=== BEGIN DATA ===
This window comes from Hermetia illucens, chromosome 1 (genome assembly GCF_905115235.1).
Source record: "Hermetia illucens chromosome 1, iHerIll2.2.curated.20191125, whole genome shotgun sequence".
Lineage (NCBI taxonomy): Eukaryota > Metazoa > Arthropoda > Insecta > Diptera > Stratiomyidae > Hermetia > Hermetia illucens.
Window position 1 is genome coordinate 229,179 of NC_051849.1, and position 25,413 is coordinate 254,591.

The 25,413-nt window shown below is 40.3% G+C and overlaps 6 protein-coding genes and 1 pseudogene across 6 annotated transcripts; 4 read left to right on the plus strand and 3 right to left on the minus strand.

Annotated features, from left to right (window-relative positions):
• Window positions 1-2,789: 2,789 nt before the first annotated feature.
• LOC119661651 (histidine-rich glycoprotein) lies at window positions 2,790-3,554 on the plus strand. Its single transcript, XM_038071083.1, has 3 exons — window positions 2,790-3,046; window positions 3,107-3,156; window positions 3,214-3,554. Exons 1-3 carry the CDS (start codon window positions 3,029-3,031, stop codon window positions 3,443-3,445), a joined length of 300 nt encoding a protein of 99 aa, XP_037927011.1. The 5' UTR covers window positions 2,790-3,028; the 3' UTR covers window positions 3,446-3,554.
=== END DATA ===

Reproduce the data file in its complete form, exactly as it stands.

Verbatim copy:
This window comes from Hermetia illucens, chromosome 1 (genome assembly GCF_905115235.1).
Source record: "Hermetia illucens chromosome 1, iHerIll2.2.curated.20191125, whole genome shotgun sequence".
Lineage (NCBI taxonomy): Eukaryota > Metazoa > Arthropoda > Insecta > Diptera > Stratiomyidae > Hermetia > Hermetia illucens.
Window position 1 is genome coordinate 229,179 of NC_051849.1, and position 25,413 is coordinate 254,591.

The 25,413-nt window shown below is 40.3% G+C and overlaps 6 protein-coding genes and 1 pseudogene across 6 annotated transcripts; 4 read left to right on the plus strand and 3 right to left on the minus strand.

Annotated features, from left to right (window-relative positions):
• Window positions 1-2,789: 2,789 nt before the first annotated feature.
• LOC119661651 (histidine-rich glycoprotein) lies at window positions 2,790-3,554 on the plus strand. Its single transcript, XM_038071083.1, has 3 exons — window positions 2,790-3,046; window positions 3,107-3,156; window positions 3,214-3,554. Exons 1-3 carry the CDS (start codon window positions 3,029-3,031, stop codon window positions 3,443-3,445), a joined length of 300 nt encoding a protein of 99 aa, XP_037927011.1. The 5' UTR covers window positions 2,790-3,028; the 3' UTR covers window positions 3,446-3,554.